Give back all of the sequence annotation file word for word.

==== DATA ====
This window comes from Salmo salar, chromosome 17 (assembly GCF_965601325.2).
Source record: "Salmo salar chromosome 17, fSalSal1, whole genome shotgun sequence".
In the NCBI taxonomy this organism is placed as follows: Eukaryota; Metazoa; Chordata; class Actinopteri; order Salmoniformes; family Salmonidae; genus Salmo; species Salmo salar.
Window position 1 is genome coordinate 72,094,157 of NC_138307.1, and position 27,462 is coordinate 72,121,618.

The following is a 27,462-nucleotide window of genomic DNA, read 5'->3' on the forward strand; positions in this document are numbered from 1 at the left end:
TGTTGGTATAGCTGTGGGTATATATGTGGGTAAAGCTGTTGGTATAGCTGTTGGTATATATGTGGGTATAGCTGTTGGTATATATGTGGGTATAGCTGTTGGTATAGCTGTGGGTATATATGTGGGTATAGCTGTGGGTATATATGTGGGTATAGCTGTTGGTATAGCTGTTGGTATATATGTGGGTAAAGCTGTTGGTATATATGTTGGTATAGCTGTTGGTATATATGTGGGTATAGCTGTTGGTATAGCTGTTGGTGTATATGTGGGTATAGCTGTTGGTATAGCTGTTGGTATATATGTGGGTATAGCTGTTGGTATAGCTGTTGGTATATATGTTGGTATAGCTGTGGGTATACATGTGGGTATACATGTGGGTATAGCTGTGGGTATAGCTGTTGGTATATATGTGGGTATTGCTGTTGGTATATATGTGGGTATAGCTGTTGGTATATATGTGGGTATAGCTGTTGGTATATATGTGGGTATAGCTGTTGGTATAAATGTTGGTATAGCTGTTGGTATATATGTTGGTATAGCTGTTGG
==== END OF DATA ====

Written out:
This window comes from Salmo salar, chromosome 17 (assembly GCF_965601325.2).
Source record: "Salmo salar chromosome 17, fSalSal1, whole genome shotgun sequence".
In the NCBI taxonomy this organism is placed as follows: Eukaryota; Metazoa; Chordata; class Actinopteri; order Salmoniformes; family Salmonidae; genus Salmo; species Salmo salar.
Window position 1 is genome coordinate 72,094,157 of NC_138307.1, and position 27,462 is coordinate 72,121,618.

The following is a 27,462-nucleotide window of genomic DNA, read 5'->3' on the forward strand; positions in this document are numbered from 1 at the left end:
TGTTGGTATAGCTGTGGGTATATATGTGGGTAAAGCTGTTGGTATAGCTGTTGGTATATATGTGGGTATAGCTGTTGGTATATATGTGGGTATAGCTGTTGGTATAGCTGTGGGTATATATGTGGGTATAGCTGTGGGTATATATGTGGGTATAGCTGTTGGTATAGCTGTTGGTATATATGTGGGTAAAGCTGTTGGTATATATGTTGGTATAGCTGTTGGTATATATGTGGGTATAGCTGTTGGTATAGCTGTTGGTGTATATGTGGGTATAGCTGTTGGTATAGCTGTTGGTATATATGTGGGTATAGCTGTTGGTATAGCTGTTGGTATATATGTTGGTATAGCTGTGGGTATACATGTGGGTATACATGTGGGTATAGCTGTGGGTATAGCTGTTGGTATATATGTGGGTATTGCTGTTGGTATATATGTGGGTATAGCTGTTGGTATATATGTGGGTATAGCTGTTGGTATATATGTGGGTATAGCTGTTGGTATAAATGTTGGTATAGCTGTTGGTATATATGTTGGTATAGCTGTTGG